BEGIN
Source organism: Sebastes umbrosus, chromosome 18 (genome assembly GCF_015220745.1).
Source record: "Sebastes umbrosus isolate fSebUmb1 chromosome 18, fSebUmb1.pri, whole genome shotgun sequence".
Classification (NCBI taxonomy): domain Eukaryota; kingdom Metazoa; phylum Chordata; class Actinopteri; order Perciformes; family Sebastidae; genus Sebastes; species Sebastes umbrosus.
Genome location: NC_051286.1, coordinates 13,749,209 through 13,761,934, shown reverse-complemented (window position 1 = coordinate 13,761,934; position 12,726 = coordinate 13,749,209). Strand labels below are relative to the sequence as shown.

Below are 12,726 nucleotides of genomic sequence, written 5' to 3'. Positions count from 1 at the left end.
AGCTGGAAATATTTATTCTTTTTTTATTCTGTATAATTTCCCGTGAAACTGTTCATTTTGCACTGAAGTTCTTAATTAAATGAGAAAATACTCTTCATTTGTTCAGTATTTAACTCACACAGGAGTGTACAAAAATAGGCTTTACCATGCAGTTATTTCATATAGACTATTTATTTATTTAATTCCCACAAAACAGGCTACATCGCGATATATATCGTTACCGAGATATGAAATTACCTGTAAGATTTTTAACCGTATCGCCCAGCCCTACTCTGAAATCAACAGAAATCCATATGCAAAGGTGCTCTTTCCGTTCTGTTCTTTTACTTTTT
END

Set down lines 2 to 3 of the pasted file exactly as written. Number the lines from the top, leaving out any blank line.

Source record: "Sebastes umbrosus isolate fSebUmb1 chromosome 18, fSebUmb1.pri, whole genome shotgun sequence".
Classification (NCBI taxonomy): domain Eukaryota; kingdom Metazoa; phylum Chordata; class Actinopteri; order Perciformes; family Sebastidae; genus Sebastes; species Sebastes umbrosus.